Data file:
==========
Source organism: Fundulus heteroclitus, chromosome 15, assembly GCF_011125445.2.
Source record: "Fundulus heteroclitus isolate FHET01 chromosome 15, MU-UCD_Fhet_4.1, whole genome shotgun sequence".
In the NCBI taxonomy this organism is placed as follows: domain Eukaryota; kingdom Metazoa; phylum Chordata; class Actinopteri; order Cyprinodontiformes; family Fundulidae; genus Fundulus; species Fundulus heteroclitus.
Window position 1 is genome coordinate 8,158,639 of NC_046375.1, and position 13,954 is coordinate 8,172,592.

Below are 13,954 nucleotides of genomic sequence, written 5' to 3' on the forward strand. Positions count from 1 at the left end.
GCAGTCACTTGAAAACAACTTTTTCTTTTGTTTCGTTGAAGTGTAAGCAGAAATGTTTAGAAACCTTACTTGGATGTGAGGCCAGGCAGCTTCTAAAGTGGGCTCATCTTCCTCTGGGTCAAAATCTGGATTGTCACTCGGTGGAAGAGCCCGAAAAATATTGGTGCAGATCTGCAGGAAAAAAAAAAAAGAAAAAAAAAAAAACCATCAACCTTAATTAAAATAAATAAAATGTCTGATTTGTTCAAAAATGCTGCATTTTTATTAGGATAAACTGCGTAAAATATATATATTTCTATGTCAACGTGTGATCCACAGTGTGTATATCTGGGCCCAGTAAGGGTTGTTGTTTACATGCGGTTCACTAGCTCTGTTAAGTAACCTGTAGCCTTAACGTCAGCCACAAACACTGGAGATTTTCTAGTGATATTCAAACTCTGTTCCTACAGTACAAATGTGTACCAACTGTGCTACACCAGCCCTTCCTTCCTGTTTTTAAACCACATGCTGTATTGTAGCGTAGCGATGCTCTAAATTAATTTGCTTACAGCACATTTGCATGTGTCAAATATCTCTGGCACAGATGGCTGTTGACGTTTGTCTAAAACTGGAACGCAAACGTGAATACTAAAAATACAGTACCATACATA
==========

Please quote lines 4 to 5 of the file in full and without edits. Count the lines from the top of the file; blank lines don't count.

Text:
Window position 1 is genome coordinate 8,158,639 of NC_046375.1, and position 13,954 is coordinate 8,172,592.

Below are 13,954 nucleotides of genomic sequence, written 5' to 3' on the forward strand. Positions count from 1 at the left end.